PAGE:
Lastly, students of dance need to keep in mind that our work in the studio is an artistic endeavor. To cross the line between a dancer and an artist means going deeper. Like many philosophers who write about the experience of art, John Dewey writes "... if his perception is not also aesthetic in nature, it is a colorless and cold recognition of what has been done, used as a stimulus to the next step in a process that is essentially mechanical."1 To approach our work in the studio aesthetically means heightening our sensitivity to perceive the elements of composition — the form — and great art has great form. It is form that creates the structures that allow artists to create complete ideas, like dances that embody a quality that can be seen or felt throughout the entire work - a sense of beginning, middle and end. "...because of continuous merging, there are no holes, mechanical junctions, and dead centers when we have an experience. There are pauses, places of rest, but they punctuate and define the quality of movement." 2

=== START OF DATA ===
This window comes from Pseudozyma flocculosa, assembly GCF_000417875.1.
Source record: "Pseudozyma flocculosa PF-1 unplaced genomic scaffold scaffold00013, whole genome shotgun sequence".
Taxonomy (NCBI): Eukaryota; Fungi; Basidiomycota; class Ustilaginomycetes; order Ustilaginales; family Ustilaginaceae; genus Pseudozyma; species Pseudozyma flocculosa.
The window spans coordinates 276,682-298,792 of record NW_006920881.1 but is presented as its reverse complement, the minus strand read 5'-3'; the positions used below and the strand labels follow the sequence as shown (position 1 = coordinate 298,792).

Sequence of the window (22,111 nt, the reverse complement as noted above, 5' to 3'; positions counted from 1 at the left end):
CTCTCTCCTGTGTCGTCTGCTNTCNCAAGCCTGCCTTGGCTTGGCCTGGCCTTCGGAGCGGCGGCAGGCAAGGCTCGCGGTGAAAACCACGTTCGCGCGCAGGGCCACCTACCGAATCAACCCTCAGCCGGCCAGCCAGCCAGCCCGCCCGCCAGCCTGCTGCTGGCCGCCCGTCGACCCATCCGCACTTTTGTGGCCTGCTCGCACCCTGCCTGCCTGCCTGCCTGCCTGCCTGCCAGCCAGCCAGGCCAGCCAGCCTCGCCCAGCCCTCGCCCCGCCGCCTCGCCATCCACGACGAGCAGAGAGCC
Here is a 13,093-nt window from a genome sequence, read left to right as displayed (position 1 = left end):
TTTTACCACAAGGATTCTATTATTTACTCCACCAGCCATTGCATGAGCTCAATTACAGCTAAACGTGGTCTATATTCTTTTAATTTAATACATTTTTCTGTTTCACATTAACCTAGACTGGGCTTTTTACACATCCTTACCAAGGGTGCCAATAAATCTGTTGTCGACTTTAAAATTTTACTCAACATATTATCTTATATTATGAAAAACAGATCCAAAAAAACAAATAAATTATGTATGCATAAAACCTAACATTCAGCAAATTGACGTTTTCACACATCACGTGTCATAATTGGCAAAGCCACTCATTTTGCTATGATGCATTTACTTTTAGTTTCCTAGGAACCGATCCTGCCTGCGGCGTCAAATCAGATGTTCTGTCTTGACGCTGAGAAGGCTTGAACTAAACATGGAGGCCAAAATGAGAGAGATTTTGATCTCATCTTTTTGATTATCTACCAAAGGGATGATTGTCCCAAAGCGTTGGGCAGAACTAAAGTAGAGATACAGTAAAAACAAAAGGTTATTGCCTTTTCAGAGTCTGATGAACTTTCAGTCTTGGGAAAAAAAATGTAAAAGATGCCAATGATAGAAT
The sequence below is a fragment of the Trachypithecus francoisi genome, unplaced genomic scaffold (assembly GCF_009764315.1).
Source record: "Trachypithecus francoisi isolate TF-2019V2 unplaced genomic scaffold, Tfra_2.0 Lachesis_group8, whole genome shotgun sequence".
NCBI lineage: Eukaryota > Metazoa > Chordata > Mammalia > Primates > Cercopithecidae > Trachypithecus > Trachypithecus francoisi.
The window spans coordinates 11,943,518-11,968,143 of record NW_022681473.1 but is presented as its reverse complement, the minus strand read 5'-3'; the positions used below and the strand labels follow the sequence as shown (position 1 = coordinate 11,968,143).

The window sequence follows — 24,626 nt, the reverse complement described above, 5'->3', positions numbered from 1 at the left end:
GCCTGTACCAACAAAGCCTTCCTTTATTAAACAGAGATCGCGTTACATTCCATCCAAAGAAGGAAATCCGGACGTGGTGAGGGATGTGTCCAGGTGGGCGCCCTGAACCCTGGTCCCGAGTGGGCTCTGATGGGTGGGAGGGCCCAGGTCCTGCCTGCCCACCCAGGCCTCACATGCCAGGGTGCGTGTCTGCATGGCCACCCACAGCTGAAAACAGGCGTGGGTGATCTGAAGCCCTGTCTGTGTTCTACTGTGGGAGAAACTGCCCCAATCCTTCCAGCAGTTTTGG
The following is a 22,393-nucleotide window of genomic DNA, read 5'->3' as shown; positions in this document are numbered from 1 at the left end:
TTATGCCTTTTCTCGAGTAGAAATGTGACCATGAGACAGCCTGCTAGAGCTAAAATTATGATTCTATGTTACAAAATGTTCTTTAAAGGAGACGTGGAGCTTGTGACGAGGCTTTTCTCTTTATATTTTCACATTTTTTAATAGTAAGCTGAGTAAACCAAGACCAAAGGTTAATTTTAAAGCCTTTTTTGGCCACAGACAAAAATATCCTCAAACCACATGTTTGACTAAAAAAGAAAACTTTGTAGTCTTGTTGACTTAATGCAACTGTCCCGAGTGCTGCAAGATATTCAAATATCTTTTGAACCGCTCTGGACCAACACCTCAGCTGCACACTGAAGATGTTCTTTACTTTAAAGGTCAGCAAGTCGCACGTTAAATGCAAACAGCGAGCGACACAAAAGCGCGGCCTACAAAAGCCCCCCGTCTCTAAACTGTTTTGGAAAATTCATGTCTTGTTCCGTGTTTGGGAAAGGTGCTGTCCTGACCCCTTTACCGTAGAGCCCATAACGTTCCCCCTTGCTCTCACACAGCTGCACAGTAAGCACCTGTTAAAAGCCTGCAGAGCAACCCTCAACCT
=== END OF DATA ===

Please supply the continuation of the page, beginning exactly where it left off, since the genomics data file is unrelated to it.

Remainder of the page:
因此，習舞的學生們：下次上技巧課時， 嘗試以具協作效益的焦點來處理。嘗試忘記自己正被評分。暫時不要被日常生活的細節防礙了身體內的能力。提醒自己並不只是任由編舞家操弄的機械工具。 作為人類，要成為盛載身體情感的器皿，我們就要讓機械因素達到更大的目的 。就如Dewey 所說：「藝術家的手和眼並不會單獨操作——藉著這些工具， 整個能走能動的生物得以運作。所以，身體情感是情緒化的，並由目的所指引。」3
So, students of dance: The next time you go to technique class, try working with a synergistic focus. Try to forget that you are being graded. Don't let the details of your daily life hinder your ability to be in your body — in the moment. Remind yourself that we are not just mechanical instruments for choreographers to manipulate. In order to be a vessel for expression as human beings we have to allow the mechanics to serve a greater purpose. As Dewey put it; "Hand and eye to an artist do not work alone - they are but instruments through which the entire live creature, moved and active throughout, operates. Hence the expression is emotional and guided by purpose." 3